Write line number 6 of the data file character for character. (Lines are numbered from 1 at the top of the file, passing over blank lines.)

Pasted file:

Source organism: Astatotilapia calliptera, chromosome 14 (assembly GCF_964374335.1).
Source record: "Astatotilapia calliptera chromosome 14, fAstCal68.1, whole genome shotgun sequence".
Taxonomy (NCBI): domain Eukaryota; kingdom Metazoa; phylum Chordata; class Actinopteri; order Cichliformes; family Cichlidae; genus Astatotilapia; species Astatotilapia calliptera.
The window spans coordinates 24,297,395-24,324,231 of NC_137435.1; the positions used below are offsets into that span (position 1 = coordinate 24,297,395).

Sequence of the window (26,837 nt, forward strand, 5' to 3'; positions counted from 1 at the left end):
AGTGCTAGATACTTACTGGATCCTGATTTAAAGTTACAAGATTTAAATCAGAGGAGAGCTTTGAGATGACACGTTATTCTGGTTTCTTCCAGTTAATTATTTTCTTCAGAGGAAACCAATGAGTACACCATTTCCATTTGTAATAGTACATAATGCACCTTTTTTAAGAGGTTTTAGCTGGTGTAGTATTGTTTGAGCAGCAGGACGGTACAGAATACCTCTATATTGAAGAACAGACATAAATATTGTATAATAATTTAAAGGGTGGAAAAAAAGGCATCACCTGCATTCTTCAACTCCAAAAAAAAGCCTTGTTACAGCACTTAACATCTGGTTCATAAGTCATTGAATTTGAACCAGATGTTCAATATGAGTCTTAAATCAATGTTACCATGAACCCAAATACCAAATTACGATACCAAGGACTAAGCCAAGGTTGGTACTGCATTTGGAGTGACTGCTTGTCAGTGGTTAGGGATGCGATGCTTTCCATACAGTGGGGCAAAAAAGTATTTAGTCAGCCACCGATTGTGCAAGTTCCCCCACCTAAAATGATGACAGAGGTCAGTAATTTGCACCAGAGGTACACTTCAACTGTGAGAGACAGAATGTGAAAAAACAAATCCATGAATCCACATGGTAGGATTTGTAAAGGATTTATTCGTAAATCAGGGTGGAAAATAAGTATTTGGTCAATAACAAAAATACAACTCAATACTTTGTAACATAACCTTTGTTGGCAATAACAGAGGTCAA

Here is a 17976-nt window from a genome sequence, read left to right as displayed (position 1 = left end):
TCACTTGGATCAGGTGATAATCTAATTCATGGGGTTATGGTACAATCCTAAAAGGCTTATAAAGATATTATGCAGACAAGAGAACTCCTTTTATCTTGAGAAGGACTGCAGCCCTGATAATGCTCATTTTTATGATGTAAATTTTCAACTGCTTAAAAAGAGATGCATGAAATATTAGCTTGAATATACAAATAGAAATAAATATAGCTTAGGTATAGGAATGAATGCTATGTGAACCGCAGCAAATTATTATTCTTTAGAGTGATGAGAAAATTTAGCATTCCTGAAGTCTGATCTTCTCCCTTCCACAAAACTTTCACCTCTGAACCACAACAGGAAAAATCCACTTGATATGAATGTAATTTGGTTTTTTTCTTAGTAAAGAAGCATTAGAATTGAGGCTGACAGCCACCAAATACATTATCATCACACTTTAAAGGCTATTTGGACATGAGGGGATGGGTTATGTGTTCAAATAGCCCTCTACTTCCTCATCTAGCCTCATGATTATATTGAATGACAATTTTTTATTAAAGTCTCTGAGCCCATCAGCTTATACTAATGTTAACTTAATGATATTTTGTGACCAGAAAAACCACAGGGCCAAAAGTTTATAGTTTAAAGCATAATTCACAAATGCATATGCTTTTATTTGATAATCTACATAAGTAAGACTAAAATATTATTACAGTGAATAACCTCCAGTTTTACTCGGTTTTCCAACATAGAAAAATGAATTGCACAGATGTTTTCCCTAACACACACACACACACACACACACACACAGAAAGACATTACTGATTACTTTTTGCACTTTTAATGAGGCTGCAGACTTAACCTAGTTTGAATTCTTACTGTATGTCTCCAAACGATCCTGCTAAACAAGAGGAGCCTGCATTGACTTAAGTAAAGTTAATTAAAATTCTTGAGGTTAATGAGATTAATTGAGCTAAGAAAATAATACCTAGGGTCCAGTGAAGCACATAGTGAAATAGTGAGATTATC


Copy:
AGTGCTAGATACTTACTGGATCCTGATTTAAAGTTACAAGATTTAAATCAGAGGAGAGCTTTGAGATGACACGTTATTCTGGTTTCTTCCAGTTAATTATTTTCTTCAGAGGAAACCAATGAGTACACCATTTCCATTTGTAATAGTACATAATGCACCTTTTTTAAGAGGTTTTAGCTGGTGTAGTATTGTTTGAGCAGCAGGACGGTACAGAATACCTCTATATTGAAGAACAGACATAAATATTGTATAATAATTTAAAGGGTGGAAAAAAAGGCATCACCTGCATTCTTCAACTCCAAAAAAAAGCCTTGTTACAGCACTTAACATCTGGTTCATAAGTCATTGAATTTGAACCAGATGTTCAATATGAGTCTTAAATCAATGTTACCATGAACCCAAATACCAAATTACGATACCAAGGACTAAGCCAAGGTTGGTACTGCATTTGGAGTGACTGCTTGTCAGTGGTTAGGGATGCGATGCTTTCCATACAGTGGGGCAAAAAAGTATTTAGTCAGCCACCGATTGTGCAAGTTCCCCCACCTAAAATGATGACAGAGGTCAGTAATTTGCACCAGAGGTACACTTCAACTGTGAGAGACAGAATGTGAAAAAACAAATCCATGAATCCACATGGTAGGATTTGTAAAGGATTTATTCGTAAATCAGGGTGGAAAATAAGTATTTGGTCAATAACAAAAATACAACTCAATACTTTGTAACATAACCTTTGTTGGCAATAACAGAGGTCAA